Driver: Dynamic 15 mm.
Frequency Response: 20Hz - 19KHz
Sensitivity: 112dB/mW @ 1KHz
Cable: TPE 1.2 m. (3.5mm. plug)
Price: US$140 + shipping fee (less than $10 worldwide)
Packaging, Accessories and Build Quality
If you read my M2c review, you will know Blox is basically a minimalistic when it comes to everything outside of sound quality. This means you don’t get any fancy box or storage case. What are included are just two pairs of regular foam pad. For TM7, I’ll suggest you either convert these to donut foam by cutting a small hole on the front of the foam using a hole puncher or carefully with a sharp scissor (fold the foam pad in half, then again to quarter, then again to one eighth, then cuts the tip and unfold).
It would be nice for Blox to include a case or pouch, but there is none. Good thing that a good hard case is generally inexpensive on eBay, so just get a good one there. However, never try to be cheap and warp the earbud (or any earphone on that matter) on your mp3 player or cellphone.
TM7 basically has the same design as M2c and TM5. Blox never bother to change the housing (which is more or less a generic old Sennheiser MX housing) and it is fine for me. Maybe they can use a fancier housing in the future but it is what it is for now. I reckon even making the black housing into blue or red color would have made most happy. Of course that doesn’t really make it sound or fit better. The 15mm drivers do appear to be physically slightly larger than most of the common Sennheiser earbud or iBud so people with small outer ears do need to take that into consideration before ordering. Personally, it fits my mid-sized ears just fine. The one thing that does improve from M2c is the cable. Instead of the more plastic-like outer sleeve of the old cable, the new cable has the more rubber-like TPE sleeve that is generally less prone to breakage or hardening.
The earbud has gone through about 100 hours of burn-in before review. Blox recommends at least 80 hours, but I personally find it great sounding even without any burn-in so you don’t really have to worry about it a bit.
Tonally, TM7 doesn’t stray too far away from M2c – lush, lively, and dynamic. Bass is quick, impactful and with good quantity. Not as rumbling as NineWave Studio Pro but with better speed. Vocal is still excellent. Less thick than M2c but better textured. In a sense, it has all the ‘good’ traits of the previous Blox earbuds, but gone is the ‘fun’ part of the sound – it is a notch more reference and neutral thank to better treble extension and soundstage rendering. While TM7’s soundstage doesn’t actually stretch out as wide as M2c, it does have the proper depth and layer, making the overall soundstage much more three dimensional and the placement of singers and instruments much more accurate. All and all, TM7 has the most life-like and well-rounded presentation of any earbuds I have heard. This is where it truly out-shines top earbuds like Yuin PK1 and HiSound Living. It will sound great with just about any music genre you can throw at it.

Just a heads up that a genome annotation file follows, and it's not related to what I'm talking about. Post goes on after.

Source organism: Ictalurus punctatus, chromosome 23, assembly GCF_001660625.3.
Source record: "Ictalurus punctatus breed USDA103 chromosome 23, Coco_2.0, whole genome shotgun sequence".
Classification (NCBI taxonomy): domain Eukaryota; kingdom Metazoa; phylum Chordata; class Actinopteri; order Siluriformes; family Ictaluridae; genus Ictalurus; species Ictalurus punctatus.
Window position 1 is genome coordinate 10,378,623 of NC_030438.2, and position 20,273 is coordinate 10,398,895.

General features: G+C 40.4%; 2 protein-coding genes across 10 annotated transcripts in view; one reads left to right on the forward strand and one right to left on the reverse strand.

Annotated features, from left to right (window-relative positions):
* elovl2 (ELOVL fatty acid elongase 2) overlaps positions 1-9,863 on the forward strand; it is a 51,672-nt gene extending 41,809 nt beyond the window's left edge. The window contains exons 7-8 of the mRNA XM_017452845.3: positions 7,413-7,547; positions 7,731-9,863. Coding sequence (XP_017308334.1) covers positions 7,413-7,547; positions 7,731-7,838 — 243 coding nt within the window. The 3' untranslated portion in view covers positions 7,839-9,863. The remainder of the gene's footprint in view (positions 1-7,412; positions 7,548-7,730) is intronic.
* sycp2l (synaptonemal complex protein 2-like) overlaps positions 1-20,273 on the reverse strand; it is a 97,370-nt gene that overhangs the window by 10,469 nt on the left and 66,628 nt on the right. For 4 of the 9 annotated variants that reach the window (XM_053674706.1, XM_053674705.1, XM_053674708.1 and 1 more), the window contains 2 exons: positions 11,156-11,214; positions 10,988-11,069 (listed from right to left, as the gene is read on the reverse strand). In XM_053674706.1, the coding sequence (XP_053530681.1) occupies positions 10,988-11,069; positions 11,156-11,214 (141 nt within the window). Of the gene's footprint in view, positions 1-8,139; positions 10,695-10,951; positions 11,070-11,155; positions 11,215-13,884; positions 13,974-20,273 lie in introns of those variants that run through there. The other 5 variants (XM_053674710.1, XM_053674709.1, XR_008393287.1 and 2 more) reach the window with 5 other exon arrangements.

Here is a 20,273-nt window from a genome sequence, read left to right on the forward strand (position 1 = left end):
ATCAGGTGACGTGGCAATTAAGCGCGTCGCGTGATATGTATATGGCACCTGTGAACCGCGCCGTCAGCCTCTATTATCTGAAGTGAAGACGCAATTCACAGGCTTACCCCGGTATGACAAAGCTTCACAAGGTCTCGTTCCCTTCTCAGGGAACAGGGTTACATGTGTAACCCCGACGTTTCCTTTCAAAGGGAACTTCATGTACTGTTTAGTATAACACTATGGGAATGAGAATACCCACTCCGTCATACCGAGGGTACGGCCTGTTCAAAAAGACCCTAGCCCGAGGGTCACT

While I won’t call TM7 the perfect sounding earbuds, it is certainly the best in my collection. In a way, TM7 is the perfected M2c, so to speak, with all around improvement and no obvious weakness. It is in itself a completed package that doesn’t need extra amping or EQ compensation and frankly, I like that a lot.
It in unavoidably that some will want to compare the price difference between M2c and TM7. But does that really matters when you can’t find M2c anymore? As far as my opinion goes, TM7 is an excellent earbud of its own right and compare extremely well to any other earbuds of the same price range (and beyond). That alone is enough to justify for its price tag. The only worry is, with track records of TM5 and M2c running out so quickly, Blox just might not have enough TM7 in stock or have sufficient long production run. Let’s hope those will never be the case. Finger crossed.
*A thank to Blox for the review sample.
Check out the Earbuds Round-up for quick comparison.